Midway through the second half of the Niagara women's team's game at Siena on Sunday the Purple Eagles' on-court lineup consisted of four freshmen and a junior who had only played in 11 of the squad's first 22 games.
Is it any wonder that Niagara remains the conference's only winless team (0-12 in league games) and has a 1-22 overall record that includes an active 17-game losing streak?
The team's plight wasn't helped by the early season loss of point guard Kayla Stroman, last season's conference Rookie of the Year, and this year's leading scorer before a knee injury shut her down after eight games.
And one of Stroman's replacements, junior Ali Morris, is also out for the season after recent shoulder surgery.
The result of losing two veteran ball-handlers and having to rely extensively on not-yet-ready freshmen isn't exactly a recipe for success.
But MAAC opponents better give Niagara its lumps this season becaus a closer look indicates the Purple Eagles won't be anyone's doormat in the very near future.
Freshmen 6-2 center Kate Gattuso, 5-11 forward Shy Britton and 5-10 guard Chanel Johnson are all getting valuable playing experience this season and have all had some strong games that indicate what should come on a more consistent bases in the future.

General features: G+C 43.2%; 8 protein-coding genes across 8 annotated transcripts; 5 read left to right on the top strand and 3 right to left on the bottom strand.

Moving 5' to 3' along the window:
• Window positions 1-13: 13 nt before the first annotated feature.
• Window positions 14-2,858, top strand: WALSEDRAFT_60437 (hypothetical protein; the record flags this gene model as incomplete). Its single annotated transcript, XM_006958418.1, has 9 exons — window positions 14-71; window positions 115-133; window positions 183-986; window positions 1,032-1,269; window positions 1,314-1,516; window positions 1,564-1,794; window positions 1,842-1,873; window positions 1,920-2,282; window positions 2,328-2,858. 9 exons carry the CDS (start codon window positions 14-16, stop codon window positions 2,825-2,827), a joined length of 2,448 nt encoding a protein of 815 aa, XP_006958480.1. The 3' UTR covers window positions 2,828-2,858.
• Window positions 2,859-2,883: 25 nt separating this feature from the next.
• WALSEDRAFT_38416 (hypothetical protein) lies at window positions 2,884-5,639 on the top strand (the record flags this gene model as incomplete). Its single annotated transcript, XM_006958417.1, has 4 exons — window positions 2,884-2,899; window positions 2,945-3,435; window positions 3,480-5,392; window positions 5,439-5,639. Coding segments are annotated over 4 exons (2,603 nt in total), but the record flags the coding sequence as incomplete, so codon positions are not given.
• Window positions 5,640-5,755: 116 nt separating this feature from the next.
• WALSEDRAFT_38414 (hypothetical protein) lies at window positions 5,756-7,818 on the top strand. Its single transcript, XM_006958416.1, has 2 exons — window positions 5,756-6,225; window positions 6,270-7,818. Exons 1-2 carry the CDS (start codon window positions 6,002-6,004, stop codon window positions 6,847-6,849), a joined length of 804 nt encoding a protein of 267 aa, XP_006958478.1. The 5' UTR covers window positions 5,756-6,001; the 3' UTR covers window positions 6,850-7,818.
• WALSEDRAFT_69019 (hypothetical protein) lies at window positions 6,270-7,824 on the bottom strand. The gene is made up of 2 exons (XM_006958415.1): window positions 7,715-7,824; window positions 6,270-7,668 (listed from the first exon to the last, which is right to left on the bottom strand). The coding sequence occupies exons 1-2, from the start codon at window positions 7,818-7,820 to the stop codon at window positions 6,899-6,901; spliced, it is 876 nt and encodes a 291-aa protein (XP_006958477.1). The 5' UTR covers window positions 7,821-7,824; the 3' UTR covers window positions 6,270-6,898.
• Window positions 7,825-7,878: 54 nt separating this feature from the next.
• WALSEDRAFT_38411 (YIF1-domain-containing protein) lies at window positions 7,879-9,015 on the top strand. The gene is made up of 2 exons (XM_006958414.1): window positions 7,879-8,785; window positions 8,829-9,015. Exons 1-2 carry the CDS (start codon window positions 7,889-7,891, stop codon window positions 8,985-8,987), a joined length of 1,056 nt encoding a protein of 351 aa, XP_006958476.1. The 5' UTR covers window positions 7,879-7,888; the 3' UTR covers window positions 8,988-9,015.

Stroman and Morris should both be back at full health next season and the team will also return solid role players current sophomore Jessica Flammn and junior Meghan Waterman, one of the league's better defensive players.
And, there's more help coming from a transfer who is currently in the program and practicing with the team but unable to play until next season. That would be 6-foot-2 center Lauren Gatto, who played a season at the University of Illinois at Chicago where she averaged 3.8 points and 2.8 rebounds before transferring to Niagara.
Gatto, and the continued emergence of Gattuso, should solve one problem for Niagara, its rebound struggles (opponents outrebound the Purple Eagles by more than six per game).
The return to health of Stroman and Morris should help the current ball-handling deficiencies (Niagara averages more than 22 turnovers per contest).
And, the natural maturation process of Britton and Johnson, exciting young players who look capable of developing into productive scorers ... it all means better days are ahead for the Niagara women's program. And those days aren't far off.